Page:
Prime Minister Recep Tayyip Erdogan stepped into the controversy with a move that caught the entire nation by surprise. On Feb. 10, he visited Saygun in hospital to wish him well after the eight-hour surgery. A memorable photo showed Erdogan holding the hand of the man who allegedly plotted to topple him. Many saw the visit as a message that Erdogan is running out of patience with the prosecutors and judges handling the coup cases, whose credibility has waned amid signs of fabricated evidence and serious violations of defense rights.

The government has passed amendments to curb notoriously long pre-trial detentions, facilitate the conditional release of sick inmates and encourage non-custodial trial for defendants who have already spent years in jail without conviction, among them parliament members and journalists.

The courts, however, have largely refused to back down, arguing that the defendants may escape or destroy evidence. Their stance has stoked speculation of a growing rift between Erdogan’s Justice and Development Party (AKP) and its chief political ally — the influential community of Islamic preacher Fethullah Gulen, whose followers are believed to largely control the judiciary.

Following Saygun’s release, the media spotlight has shifted to another prominent prisoner: Fatih Hilmioglu, a former university president known for his tough enforcement of the now-defunct campus ban on the Islamic headscarf. Hilmioglu was already a cirrhosis patient when he was arrested in 2009 for suspected involvement in coup conspiracies. While in custody, his lawyer says he was diagnosed with early-stage liver cancer. In the two years since, he hasn't even received a biopsy. As the trial dragged on, Hilmioglu developed diabetic issues and kidney problems. When the authorities finally decided to transfer him from the prison into hospital last week, they chose a psychiatric clinic — to treat him for depression.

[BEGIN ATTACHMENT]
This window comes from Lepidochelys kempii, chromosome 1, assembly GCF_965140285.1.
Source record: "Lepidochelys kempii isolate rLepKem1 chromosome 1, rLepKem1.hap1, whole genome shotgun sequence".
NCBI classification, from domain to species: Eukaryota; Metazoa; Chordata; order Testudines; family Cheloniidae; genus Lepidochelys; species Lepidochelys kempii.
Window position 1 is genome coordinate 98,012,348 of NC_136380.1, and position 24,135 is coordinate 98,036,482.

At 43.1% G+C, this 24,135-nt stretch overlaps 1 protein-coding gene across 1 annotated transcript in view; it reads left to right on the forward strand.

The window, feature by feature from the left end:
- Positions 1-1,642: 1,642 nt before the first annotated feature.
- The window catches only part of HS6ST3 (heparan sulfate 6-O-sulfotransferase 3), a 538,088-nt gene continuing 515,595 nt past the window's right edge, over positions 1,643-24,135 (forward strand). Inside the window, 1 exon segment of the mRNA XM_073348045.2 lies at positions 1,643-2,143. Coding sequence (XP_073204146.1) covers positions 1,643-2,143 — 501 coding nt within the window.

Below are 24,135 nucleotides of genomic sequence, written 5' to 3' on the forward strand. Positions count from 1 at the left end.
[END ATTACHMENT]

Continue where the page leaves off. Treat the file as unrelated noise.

The academic’s brother and lawyer Hayati Hilmioglu, has said the situation amounts to “a summary death sentence.” Popular columnist Ahmet Hakan has called it a “murder” in the making, and denounced “primitive feelings of vengeance” against a man seen as “a relentless enemy of the headscarf.”

About 20 others behind bars in the coup trials are said to be stricken with serious diseases but deprived of proper treatment. None of them has been convicted yet.

Sebnem Korur Fincanci, head of the Human Rights Foundation of Turkey, says she believes denial of health care is often used as a tool of “extra punishment” and “revenge” against inmates perceived as social underdogs or political adversaries.